Viral marketing with the creator of ‘The Oatmeal’ (SXSW2011)

Meeting Matthew Inman, you’d never guess that this shy, slightly built 27-year-old is the caustic genius behind The Oatmeal, one of the web’s most phenomenally successful humour sites. You’d expect someone brash, angry, and overweight (like his characters). But then he opens his mouth, and the audience quickly goes from chuckling to screaming with laughter.

Speaking at the interactive portion of the South by South West (SXSW) conference, Inman shared a few of his experiences in starting The Oatmeal, which in less than two years has generated a quarter of a billion views.

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Inman opens with a confession: “Disappointingly I don’t have that many ‘secrets’ – so I will just share a bunch of examples of what worked for me.” And so begins an hilarious trip down memory lane.

After working for several years as a web designer and developer – including a stint at – he started his own dating site in 2007 named Mingle2 (which he claims to have coded and launched in just 66,5 hours). The comics and quizzes that would later morph into The Oatmeal started as viral marketing devices for Mingle2.

These devices – like a blog post titled “How dating my ex was like playing Doom on Nightmare mode” and the now legendary quiz “How many cannibals would my body feed?” – proved phenomenally popular. He also created a parody dating site called Zombie Harmony that, at one point, outranked the giant eHarmony on Google.

Within 6 months Mingle2 had over 100 000 users and was generating over 2 million page impressions a month. It was also ranked number one in Google searches for “Online Dating,” “Free Online Dating,” and several other phrases. “I used bears with diahorrea, dinosaurs and zombies to build links for a commercial property, ” says Inman, with obvious relish.

After Mingle2 was sold and merged with a competing site (JustSayHi), Inman decided he didn’t want to work for someone else again, but was tired of using viral elements to sell things – although he enjoyed making them. He realised that the viral elements could be a business in themselves, and so The Oatmeal was born.

Inman believes that part of the reason his work is so popular because it touches on common annoyances (what he calls “gripes”), like how much working on a keyboard has destroyed his handwriting or why some emails go unanswered.

And while The Oatmeal is frequently bizarre or outlandish, there’s a calculation at work beneath the surface. For instance Inman reveals that, “I keep my characters simple, bloated, baby people. This keeps people from developing a bias – they can project their own humour into the character.”

Inman emphasises that it’s the inherent quality of his work that makes it viral, rather than some social media trickery. “People seem to like my stuff and so they share it.” That said he does use social media extensively. “I used social news sites to build an audience – Digg, Reddit and Stumbleupon. I found Stumbleupon to be one of the fairest. They send me traffic for years and years after I submit a link. Digg is all or nothing.”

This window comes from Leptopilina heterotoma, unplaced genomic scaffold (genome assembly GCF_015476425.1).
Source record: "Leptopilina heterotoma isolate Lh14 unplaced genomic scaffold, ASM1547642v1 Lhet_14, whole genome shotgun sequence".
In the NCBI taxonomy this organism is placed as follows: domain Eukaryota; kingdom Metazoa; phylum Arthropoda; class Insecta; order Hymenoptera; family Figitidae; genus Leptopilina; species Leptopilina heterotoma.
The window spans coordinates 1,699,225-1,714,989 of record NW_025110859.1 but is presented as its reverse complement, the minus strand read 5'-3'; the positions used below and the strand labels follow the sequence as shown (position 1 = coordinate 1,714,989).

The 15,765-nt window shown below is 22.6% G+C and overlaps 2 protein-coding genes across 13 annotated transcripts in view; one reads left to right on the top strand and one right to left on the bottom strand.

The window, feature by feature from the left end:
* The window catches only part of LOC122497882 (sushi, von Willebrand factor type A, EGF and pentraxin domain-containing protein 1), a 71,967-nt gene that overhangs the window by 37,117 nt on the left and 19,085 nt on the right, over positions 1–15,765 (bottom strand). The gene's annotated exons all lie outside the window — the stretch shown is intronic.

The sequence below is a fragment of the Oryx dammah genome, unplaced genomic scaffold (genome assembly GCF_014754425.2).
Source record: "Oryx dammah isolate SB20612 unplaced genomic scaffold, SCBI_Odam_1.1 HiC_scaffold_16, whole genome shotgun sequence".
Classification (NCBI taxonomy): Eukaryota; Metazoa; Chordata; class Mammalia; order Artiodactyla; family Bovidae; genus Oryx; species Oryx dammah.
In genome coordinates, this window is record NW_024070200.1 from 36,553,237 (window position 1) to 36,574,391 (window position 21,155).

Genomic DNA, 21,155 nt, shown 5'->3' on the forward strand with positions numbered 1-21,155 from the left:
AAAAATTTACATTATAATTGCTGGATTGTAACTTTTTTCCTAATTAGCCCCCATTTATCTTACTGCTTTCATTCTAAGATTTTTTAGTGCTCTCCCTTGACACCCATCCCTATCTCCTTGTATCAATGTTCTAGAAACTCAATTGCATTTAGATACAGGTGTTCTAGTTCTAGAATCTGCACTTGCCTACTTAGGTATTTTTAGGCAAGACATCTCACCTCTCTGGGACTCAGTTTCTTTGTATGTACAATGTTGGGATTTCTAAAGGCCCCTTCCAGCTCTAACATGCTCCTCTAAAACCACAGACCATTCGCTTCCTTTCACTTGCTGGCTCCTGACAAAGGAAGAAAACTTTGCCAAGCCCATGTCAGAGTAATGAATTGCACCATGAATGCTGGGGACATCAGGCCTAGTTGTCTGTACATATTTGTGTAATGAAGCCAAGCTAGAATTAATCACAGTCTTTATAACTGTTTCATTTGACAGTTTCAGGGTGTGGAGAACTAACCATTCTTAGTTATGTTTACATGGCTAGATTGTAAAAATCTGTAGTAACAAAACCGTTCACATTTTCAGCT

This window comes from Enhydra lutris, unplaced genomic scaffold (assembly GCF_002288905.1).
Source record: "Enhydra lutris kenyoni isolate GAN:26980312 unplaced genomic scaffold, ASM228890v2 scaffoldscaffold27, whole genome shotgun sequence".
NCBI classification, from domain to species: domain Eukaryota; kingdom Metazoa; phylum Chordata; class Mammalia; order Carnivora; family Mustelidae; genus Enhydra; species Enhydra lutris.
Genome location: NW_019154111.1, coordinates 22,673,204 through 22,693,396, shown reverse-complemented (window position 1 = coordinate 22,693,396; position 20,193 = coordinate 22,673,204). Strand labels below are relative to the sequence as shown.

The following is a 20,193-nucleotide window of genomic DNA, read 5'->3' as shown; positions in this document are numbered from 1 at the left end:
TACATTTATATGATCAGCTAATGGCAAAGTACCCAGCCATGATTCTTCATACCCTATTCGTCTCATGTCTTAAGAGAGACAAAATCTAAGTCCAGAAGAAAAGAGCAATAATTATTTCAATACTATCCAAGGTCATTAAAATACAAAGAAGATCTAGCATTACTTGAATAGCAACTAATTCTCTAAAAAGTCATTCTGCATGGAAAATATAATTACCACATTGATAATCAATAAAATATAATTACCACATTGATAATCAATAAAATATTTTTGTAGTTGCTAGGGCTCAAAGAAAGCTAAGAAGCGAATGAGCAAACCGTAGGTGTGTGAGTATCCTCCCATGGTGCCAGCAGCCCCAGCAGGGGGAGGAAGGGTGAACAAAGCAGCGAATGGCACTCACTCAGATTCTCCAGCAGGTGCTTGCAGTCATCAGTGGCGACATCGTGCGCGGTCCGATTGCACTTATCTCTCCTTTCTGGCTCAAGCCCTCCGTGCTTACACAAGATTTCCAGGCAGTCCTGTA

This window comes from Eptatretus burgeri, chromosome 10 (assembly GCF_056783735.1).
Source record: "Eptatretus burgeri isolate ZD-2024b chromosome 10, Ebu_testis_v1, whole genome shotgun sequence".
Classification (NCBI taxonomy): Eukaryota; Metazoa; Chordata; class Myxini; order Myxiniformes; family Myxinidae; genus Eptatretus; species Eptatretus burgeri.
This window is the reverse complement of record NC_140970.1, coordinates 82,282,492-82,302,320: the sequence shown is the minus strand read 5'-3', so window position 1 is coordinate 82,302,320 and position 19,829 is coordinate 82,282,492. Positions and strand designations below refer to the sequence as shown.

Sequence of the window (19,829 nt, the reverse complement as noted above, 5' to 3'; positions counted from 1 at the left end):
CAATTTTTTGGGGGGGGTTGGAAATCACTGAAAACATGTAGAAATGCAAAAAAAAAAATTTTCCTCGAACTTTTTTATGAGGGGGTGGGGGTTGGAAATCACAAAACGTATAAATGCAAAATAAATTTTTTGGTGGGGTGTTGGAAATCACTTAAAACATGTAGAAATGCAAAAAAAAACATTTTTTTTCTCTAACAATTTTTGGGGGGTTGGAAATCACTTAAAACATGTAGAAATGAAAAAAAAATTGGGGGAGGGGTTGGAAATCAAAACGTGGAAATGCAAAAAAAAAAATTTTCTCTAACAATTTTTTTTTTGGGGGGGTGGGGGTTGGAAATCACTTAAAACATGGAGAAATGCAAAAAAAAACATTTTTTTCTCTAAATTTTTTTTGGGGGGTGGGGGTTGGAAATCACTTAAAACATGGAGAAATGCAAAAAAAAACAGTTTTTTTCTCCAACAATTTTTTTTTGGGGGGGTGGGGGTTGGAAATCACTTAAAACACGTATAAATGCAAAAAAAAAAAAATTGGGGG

He emphasises the importance of a good headline when it comes to Twitter. Great examples include “8 websites you need to stop building,” “If you do this in an email, I hate you” and “How to tell if your cat is plotting to kill you” which was, in fact, the first comic on The Oatmeal. Without any visual cues, the title has to carry the whole comic on Twitter, and tempt people into both clicking and retweeting.

But it isn’t all cool manipulation and metrics – Inman is clearly out to have fun and it just rubs off on social media. For instance he noticed that Tumblr (a blogging platform) was having a lot of downtime, but that they didn’t have a “Fail Whale” mascot like Twitter. So he drew one and put it up on The Oatmeal.

Literally within hours Tumblr’s CEO had phoned him and asked him for permission to use the mascot on their site. “So now every time they go down, which is often, I get a huge surge of traffic. Please don’t fix your servers!” quips Inman.

Another piece of tactical genius was his tweet at Natalie Portman just after she won the Oscar for “Black Swan”. Inman tweeted “Best cunnilingus in a leading role! NICE ONE NATALIE” – and his site was soon inundated with traffic.

What makes these stunts work though, is that they are organic and without premeditation. Inman’s mischief isn’t self serving – he does things because he finds them funny. For instance when he found that PETA were linking to his comic “5 reasons pigs are more awesome than you” he redirected all traffic coming via PETA to “Why we should be eating horses instead of riding them”.

In another stunt he retooled his famous “How many 5-year-olds could you take in a fight?” quiz as “How many Justin Biebers could you take in a fight?” But the true stroke of genius came when he realised that you could not only auto-tweet the result of the quiz (a feature he builds into all his quizzes), but that you could make them all replies to @justinbieber. “And so every day for a year tens of thousands of people tweeted @JustinBieber how many of him they could take in a fight” says Inman, grinning impishly.

And that is Inman’s secret – he is having fun and we are all along for the ride. Inman now employees his family to run the merchandising end of The Oatmeal, which generates 80% of his income. Their output has increased the postal traffic at the small town he hails from by over 700%.

And so, at 27, Inman is already a self made man several times over. He is pretty much the embodiment of the modern American Dream. Who would have thought that included punching dolphins in the mouth?

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